Whereas signs of redness and discharge are most commonly a cause of conjunctivitis, they do not differentiate the pathogen of origin.7 In one study, an accuracy rate of only 48% in making the correct diagnosis of adenoviral conjunctivitis was noted.8 Several other studies demonstrated that bacterial pathogens are only isolated in 50% of cases of suspected bacterial conjunctivitis.9 In addition, one study reported that up to 52% of presumed cases of viral conjunctivitis were culture-positive for bacteria.8
There are generalizations that can be used to differentiate conjunctivitis types. It is commonly believed that involvement of one eye followed by the second eye within 24 to 48 hours is indicative of bacterial infection, and that infection of the second eye after 48 hours should raise suspicion for a viral etiology.8 Further, a papillary conjunctival reaction or pseudomembranous conjunctivitis suggests a bacterial origin, whereas a follicular conjunctival reaction is more likely to indicate a viral etiology. However, caution should be exercised when using these signs to make a definitive diagnosis.
It is also loosely believed that an association between lack of itching and bacterial conjunctivitis, as well as recent upper respiratory tract infection and lymphadenopathy, favors a viral conjunctivitis: sinusitis. However, a 2003 meta-analysis failed to find any clinical studies correlating the signs and symptoms of conjunctivitis with its underlying etiology.10 Furthermore, a prospective study found the strongest predictors of bacterial conjunctivitis are bilateral matting of the eyelids, lack of itching and no previous history of conjunctivitis.11 It was noted that the types of discharge (purulent, mucus or watery) or other symptoms were not specific to any particular class of conjunctivitis. In the case of herpes simplex virus, the lack of bilaterality can also be an indicator since the bilateral nature is uncommon.
Acute conjunctivitis of all causes is estimated to occur in six million Americans annually.12 The highest rates are among children who are younger than seven years old, with the highest incidence occurring between birth and age four. Allergic conjunctivitis, affecting 15% to 40% of the population, is the most common type and is seen most often in the spring and summer. Acute bacterial conjunctivitis is the second most common, and its rates are highest from December to April.1
Conjunctival cultures are generally reserved for cases of suspected infectious neonatal conjunctivitis, recurrent conjunctivitis, conjunctivitis recalcitrant to therapy, conjunctivitis presenting with severe purulent discharge and cases suspicious for gonococcal or chlamydial infection.13 Although primary studies from in-office rapid antigen testing for adenoviruses report 89% sensitivity and up to 94% specificity, the results of more recent studies point toward a high specificity but only moderate sensitivity ranging from 40% to 50%.13,14 Accordingly, it may be suggested that negative test results should be confirmed by real-time PCR owing to the test’s suboptimal sensitivity.
|Viral conjunctivitis is often an acute, contagious conjunctival infection related to an infection of the upper respiratory tract or an adenovirus. Symptoms, which are usually limited to one eye at a time, include irritation, photophobia and watery discharge. Photo: Christine Sindt, OD. Click image to enlarge.|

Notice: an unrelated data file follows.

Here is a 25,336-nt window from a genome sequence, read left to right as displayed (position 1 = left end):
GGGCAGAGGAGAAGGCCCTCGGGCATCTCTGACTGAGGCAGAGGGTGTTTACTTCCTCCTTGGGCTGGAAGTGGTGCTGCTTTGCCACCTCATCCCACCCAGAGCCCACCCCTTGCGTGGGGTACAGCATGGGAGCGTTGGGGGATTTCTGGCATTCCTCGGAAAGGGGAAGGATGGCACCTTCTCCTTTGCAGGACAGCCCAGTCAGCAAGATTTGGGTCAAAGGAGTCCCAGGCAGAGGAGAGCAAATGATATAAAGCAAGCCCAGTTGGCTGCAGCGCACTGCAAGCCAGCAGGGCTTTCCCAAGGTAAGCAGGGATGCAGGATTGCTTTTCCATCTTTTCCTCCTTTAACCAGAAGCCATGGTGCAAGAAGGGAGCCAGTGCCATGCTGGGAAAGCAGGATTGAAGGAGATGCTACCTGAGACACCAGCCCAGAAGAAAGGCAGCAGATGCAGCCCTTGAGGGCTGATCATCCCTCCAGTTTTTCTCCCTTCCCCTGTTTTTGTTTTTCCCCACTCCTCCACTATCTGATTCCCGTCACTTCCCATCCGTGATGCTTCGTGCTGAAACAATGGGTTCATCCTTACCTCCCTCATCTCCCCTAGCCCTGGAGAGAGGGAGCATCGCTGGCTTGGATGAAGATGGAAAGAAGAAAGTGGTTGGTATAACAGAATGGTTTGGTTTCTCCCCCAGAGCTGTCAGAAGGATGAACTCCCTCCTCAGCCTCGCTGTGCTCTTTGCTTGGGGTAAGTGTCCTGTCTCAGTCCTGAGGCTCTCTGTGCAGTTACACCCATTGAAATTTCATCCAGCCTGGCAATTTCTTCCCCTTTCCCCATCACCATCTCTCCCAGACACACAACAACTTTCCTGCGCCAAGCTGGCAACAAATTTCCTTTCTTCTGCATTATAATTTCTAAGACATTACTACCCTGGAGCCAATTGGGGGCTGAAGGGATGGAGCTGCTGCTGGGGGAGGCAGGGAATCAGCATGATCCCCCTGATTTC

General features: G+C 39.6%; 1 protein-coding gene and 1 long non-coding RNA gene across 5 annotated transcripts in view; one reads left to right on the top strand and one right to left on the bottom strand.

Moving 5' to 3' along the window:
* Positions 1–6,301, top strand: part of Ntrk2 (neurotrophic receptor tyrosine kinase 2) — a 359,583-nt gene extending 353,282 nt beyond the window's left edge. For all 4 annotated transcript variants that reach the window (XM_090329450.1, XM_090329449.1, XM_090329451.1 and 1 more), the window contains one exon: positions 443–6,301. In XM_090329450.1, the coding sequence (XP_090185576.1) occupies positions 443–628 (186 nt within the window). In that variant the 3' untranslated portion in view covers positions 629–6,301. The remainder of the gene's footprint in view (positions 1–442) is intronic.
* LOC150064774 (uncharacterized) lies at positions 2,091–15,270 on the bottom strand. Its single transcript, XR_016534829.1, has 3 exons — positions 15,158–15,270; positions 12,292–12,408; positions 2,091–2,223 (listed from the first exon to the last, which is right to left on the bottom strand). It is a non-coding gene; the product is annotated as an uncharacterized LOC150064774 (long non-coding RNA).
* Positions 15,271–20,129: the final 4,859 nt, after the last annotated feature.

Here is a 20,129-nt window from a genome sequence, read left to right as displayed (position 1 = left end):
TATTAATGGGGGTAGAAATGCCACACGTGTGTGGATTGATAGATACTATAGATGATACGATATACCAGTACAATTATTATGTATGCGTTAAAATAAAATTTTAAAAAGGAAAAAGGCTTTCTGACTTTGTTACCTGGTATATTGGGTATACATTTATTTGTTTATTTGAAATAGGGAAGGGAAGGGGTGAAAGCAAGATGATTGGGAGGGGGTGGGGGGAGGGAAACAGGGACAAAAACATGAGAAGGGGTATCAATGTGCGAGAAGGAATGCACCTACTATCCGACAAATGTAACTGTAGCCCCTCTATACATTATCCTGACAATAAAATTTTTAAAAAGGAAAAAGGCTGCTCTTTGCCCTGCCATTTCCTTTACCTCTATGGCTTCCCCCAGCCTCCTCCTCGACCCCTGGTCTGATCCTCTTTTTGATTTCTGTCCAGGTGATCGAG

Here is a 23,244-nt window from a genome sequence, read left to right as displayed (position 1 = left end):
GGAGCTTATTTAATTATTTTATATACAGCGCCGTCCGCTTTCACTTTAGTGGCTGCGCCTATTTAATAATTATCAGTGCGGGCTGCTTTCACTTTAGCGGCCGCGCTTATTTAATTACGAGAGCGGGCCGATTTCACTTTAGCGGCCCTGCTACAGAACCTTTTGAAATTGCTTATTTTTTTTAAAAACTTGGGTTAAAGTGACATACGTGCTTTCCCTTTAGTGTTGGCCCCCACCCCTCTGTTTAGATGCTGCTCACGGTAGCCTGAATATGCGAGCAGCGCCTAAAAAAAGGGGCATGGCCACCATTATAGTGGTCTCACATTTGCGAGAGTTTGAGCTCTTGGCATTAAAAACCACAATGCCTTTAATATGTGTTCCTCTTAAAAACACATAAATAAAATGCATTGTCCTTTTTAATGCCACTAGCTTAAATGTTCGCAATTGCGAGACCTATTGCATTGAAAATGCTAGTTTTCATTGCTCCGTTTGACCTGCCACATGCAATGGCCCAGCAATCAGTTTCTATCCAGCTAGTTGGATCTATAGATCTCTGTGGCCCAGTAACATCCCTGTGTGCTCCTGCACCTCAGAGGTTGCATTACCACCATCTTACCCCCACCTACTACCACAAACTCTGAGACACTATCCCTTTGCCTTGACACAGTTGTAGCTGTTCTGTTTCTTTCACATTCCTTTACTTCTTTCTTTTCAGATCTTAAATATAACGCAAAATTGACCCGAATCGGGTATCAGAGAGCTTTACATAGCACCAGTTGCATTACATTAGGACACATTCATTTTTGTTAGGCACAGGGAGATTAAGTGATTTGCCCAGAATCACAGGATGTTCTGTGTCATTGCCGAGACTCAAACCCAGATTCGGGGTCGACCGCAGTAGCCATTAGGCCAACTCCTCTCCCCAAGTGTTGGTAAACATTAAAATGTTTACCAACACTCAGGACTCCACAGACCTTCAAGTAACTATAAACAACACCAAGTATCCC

This is the most common cause of infectious conjunctivitis, causing up to 80% of all acute cases, with many misdiagnosed as bacterial conjunctivitis.15 Between 65% and 90% of viral conjunctivitis cases are caused by adenoviruses, and they produce the three most common presentations associated with this conjunctivitis: follicular conjunctivitis, pharyngoconjunctival fever and epidemic keratoconjunctivitis.16,17 Let’s review each in turn.
Follicular conjunctivitis is the mildest form of a viral conjunctival infection. It has an acute onset, initially unilateral with the second eye becoming involved after about a week. It presents with a watery discharge, hyperemia, follicular reaction and a preauricular lymphadenopathy on the affected side. Most cases resolve spontaneously.18
The most common form of adenovirus infection in children is pharyngoconjunctival fever caused by HAdV types 3, 4 and 7.19-21 This condition is usually characterized by the presence of fever, pharyngitis, periauricular lymphadenopathy and acute follicular conjunctivitis. Ocular findings include edema, hyperemia and petechial hemorrhages of the conjunctiva.20 This condition is self-limited, often resolving spontaneously in two to three weeks without any treatment. Patients should be educated as to the contagious nature of these viruses, use proper hygiene and avoid direct contact during the contagious period.
The most severe ocular manifestation of adenoviral infection is epidemic keratoconjunctivitis (EKC), affecting both the conjunctiva and cornea, with the potential to leave long-lasting, permanent ocular surface changes and visual disturbances. Ocular manifestations of EKC include conjunctival discharge, follicular conjunctivitis, corneal subepithelial infiltrates (SEIs), corneal scarring, conjunctival membranes and pseudomembranes and symblepharon formation. Pseudomembranes, which are sheets of fibrin-rich exudates without blood or lymphatic vessels, may be encountered in the tarsal conjunctiva of the EKC patient.22 Depending on the intensity of inflammation, true conjunctival membranes may also form in EKC. True membranes, once formed, can lead to the development of subepithelial fibrosis and symblepharon.23